Through its Apartment Registry Program, the Pet Alliance of Greater Orlando hopes to decrease the number of surrendered pets by 20 percent.
With all the pet boutiques and pet-friendly restaurants, hotels and shopping centers popping up it’s easy to forget that our furry friends aren’t always welcomed. Despite Orlando being ranked the No. 1 most pet-friendly city in America by WalletHub last year, the Pet Alliance of Greater Orlando (PAGO) noticed a significant need for local pet owners.
According to the organization, which is one of Florida’s oldest and largest animal welfare agencies with locations in Orlando and Sanford, 1,800 pets were surrendered in 2016. Also, 20 percent of the phone calls received daily are from families inquiring about surrendering their pet because of rental property restrictions on breeds and size.
PAGO Executive Director Steve Bardy took the data to heart. “No one should ever have to surrender their pet because they don’t have a home,” he says.
In celebration of PAGO’s 80 years of service, the organization announced its Apartment Registry Program last month. With an overall goal of ending pet homelessness, this initiative aims to expand the number of rental properties that allow dogs and cats regardless of breed or size and assist families in their search for pet-friendly housing options.
The Apartment Registry Program will encourage apartment complexes by educating them of the benefits that these changes can bring. According to a national study by The Foundation for Interdisciplinary Research and Education Promoting Animal Welfare, this includes longer length of stay and higher rent premium for pet-owner tenants. For complexes on the registry, PAGO is offering direct links on its website, giving recommendations to callers and hosting signage at its facilities.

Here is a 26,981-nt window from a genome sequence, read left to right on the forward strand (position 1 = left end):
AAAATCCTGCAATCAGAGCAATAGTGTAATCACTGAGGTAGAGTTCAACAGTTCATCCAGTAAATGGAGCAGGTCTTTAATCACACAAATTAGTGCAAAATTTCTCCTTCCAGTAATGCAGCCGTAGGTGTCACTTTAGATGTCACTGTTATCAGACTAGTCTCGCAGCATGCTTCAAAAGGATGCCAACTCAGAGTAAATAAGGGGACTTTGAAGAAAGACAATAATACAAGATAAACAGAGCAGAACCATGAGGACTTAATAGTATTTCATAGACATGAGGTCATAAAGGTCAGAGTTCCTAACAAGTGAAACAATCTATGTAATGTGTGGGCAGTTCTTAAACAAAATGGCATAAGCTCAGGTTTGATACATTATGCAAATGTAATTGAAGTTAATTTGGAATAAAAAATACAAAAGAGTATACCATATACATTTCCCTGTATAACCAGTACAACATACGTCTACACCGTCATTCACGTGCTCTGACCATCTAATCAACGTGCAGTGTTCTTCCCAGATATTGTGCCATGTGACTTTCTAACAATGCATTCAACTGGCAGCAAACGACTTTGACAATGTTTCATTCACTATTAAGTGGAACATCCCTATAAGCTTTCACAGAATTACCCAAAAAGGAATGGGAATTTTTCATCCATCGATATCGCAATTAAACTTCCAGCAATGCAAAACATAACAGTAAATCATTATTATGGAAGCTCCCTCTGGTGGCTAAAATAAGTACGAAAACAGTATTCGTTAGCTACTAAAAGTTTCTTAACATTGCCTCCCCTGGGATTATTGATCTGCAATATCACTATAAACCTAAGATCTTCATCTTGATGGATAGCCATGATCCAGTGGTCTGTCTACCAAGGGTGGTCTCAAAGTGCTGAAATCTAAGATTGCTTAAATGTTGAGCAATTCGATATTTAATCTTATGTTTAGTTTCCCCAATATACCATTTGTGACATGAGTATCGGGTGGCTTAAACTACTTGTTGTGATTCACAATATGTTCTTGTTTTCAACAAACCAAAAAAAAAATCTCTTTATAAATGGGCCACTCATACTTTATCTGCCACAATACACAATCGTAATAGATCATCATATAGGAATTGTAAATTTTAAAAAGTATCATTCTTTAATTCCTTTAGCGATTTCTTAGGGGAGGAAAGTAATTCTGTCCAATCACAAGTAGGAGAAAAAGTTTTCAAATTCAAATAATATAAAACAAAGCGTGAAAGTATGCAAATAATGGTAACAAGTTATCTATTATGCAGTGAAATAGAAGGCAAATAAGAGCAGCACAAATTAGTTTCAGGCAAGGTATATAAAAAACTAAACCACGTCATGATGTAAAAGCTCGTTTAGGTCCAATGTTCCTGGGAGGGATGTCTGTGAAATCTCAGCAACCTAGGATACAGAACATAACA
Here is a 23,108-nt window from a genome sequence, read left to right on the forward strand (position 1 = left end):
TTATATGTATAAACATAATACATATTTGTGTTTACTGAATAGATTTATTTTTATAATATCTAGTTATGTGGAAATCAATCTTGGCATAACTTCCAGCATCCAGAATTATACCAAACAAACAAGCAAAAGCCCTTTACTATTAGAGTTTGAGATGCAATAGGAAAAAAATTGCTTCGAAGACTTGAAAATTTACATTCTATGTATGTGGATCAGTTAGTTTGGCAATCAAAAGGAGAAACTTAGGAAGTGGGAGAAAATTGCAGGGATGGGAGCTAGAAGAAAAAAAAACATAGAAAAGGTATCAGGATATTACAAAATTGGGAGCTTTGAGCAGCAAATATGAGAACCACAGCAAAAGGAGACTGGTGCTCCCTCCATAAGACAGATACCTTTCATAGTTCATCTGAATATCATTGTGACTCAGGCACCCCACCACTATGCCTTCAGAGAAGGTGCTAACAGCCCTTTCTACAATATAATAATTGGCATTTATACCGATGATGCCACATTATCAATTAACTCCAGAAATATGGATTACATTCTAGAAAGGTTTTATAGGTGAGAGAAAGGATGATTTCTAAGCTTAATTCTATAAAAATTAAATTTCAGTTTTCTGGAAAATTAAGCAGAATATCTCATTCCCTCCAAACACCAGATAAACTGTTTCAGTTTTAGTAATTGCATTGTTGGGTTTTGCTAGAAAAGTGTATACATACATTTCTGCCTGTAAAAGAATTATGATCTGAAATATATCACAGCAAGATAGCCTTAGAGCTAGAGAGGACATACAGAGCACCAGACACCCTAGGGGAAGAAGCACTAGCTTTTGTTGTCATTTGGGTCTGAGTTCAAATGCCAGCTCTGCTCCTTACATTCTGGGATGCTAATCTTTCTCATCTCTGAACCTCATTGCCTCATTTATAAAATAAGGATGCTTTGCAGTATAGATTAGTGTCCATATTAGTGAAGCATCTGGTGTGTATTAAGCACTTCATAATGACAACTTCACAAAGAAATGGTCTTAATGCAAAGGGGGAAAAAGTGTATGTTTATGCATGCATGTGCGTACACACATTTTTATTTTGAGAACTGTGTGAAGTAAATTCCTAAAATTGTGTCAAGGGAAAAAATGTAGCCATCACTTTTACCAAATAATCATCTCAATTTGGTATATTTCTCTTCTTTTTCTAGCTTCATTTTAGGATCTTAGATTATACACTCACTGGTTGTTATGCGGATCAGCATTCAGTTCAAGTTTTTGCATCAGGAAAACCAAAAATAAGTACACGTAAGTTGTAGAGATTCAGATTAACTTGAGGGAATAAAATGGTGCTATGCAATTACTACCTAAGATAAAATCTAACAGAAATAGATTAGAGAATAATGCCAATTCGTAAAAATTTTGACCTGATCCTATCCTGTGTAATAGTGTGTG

“Insurance and arbitrary housing restrictions are a major roadblock to adoption and a major factor in people having to relinquish their beloved pets,” says Holly Sizemore, the chief national programs officer for partner organization Best Friends Animal Society.
With the lift of breed and size restrictions, PAGO and Best Friends Animal Society are hoping to see a reduction of surrenders at shelters and increased adoptions for those breeds and sizes that are more commonly restricted.
The Best Friends Animal Society’s No More Homeless Pets Network, a nonprofit organization made up of thousands of shelters, rescue groups and other animal welfare organizations, awarded a $10,000 grant toward PAGO’s new initiative. According to Sizemore, these efforts could be a major game changer in the organization’s mission to “Save Them All.”
The grant will help with recruitment and will go toward the mobile medical vehicles for micro chipping, spaying and neutering, and behavior training at registered pet-friendly complexes.
“Our philosophy has been about encouraging responsible pet ownership as well,” Vice President of Operations Fraily Rodriguez says. “All the services that we are adding on, I think that’s an encouragement to them.”
So far 13 apartment complexes are registered on the PAGO website. The goal is to reach 100 complexes in Orange, Osceola and Seminole counties.